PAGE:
According to Protocol, the tech giant launched TV Plus on the web— something that used to be exclusively available on the brand’s TVs and mobile devices — for the web in May. This means now people who don’t own a Samsung brand can now also enjoy the tech giant’s ad-supported streaming platform. However, it was a very noiseless launch from Samsung.
Seems like a soft launch since Samsung is yet to formally announce its web version and put marketing budgets to it. Samsung TV Plus was first introduced in 2015, and it has been available on Smart TVs since 2016, but the rollout to additional devices outside of Samsung’s ecosystem makes it a direct competition to other streaming services such as Peacock, the Roku Channel, Pluto TV, or Plex.
According to Samsung Newsroom, the TV Plus service is now available in India, Finland, the Netherlands, Sweden, Norway, Belgium, Denmark, Ireland, Luxembourg, and Portugal. Users from around the world will be able to enjoy better mobile app experiences and exclusive arts content.
What’s the impact?
According to Protocol, Samsung has also added the ability to cast videos to devices supporting Google’s Chromecast technology to its mobile app this month. This is a major update and opens a giant door for Samsung to get more users out of the Samsung ecosystem which already accounts for billion of minutes each month.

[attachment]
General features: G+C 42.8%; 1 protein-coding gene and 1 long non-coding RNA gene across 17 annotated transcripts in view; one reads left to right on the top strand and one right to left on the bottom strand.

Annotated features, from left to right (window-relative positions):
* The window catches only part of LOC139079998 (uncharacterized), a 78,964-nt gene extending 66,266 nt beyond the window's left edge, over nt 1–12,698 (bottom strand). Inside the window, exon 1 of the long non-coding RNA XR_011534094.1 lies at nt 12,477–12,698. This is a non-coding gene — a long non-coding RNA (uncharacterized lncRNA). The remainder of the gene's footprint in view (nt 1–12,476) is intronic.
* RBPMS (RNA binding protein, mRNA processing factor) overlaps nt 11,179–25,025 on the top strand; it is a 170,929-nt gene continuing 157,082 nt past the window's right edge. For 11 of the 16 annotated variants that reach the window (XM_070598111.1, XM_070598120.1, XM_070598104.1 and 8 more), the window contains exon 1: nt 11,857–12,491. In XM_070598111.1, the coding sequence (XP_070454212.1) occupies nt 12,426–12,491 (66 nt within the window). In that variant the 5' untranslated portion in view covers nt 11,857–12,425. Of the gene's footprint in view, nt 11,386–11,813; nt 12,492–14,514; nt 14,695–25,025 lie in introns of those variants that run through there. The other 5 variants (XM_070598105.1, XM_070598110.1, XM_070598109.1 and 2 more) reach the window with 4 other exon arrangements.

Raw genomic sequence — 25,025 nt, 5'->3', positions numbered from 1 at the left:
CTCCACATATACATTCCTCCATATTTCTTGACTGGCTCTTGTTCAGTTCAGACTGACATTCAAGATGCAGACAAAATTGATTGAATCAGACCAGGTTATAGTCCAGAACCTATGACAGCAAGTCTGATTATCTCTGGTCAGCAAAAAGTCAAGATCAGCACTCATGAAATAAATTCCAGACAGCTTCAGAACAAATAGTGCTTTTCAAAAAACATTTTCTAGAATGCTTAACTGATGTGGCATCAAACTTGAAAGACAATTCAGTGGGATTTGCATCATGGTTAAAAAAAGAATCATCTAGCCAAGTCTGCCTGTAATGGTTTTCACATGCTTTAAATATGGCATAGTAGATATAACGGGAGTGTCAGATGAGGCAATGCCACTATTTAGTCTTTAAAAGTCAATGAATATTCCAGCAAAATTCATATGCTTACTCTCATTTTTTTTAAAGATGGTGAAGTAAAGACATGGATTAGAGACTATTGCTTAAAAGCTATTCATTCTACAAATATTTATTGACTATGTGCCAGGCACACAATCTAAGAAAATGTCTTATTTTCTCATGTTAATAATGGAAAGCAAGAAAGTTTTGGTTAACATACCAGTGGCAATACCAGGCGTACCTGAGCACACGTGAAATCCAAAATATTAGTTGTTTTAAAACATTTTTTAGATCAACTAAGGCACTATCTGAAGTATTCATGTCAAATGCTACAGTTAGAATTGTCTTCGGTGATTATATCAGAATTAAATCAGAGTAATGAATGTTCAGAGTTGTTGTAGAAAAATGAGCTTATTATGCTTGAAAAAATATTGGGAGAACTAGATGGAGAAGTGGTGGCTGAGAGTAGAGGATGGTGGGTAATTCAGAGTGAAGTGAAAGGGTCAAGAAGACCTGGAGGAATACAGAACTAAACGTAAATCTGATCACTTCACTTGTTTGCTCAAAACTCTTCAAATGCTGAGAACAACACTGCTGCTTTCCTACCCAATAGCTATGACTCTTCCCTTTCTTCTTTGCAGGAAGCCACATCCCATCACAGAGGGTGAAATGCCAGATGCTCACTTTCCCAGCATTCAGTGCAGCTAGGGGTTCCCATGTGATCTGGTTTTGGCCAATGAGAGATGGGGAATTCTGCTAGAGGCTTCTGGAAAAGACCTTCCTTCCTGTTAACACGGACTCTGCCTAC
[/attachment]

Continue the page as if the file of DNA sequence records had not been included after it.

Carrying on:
This means the TV industry which was aiming for a shift from the sole focus on the unit sales revenue is now imminent. With Samsung joining the party (regardless of how silently it did), it’s not far that advertising revenue is going to be the major difference making revenue stream for Samsung. Roku’s (apparently a direct competitor of Samsung TV+) business statements also support the fairly new revenue integration. As Protocol states, according to the first three month’s statement- the company’s hardware business generated around $108 million in revenue, whereas the advertising and other services brought in nearly $467 million during the same period.
The move puts Samsung TV Plus in competition with other free services, including Pluto TV and Fox’s Tubi. It might also give you a reason to distance yourself from hardware-related competitors like The Roku Channel. It is not a surprising decision in this regard. However, we believe if Samsung wants to dominate the linear programming streaming service market, it’s a bit late to enter the party.
Streaming services often need large audiences to thrive, and the web version could help TV Plus grow. And Samsung is probably trying out different ways to engage more audience and maybe that’s why the silent launch took place. It’s also an acknowledgment that the services help sell hardware – TV Plus may not make a lot of money on its own, but it could be a factor the next time you buy a gadget.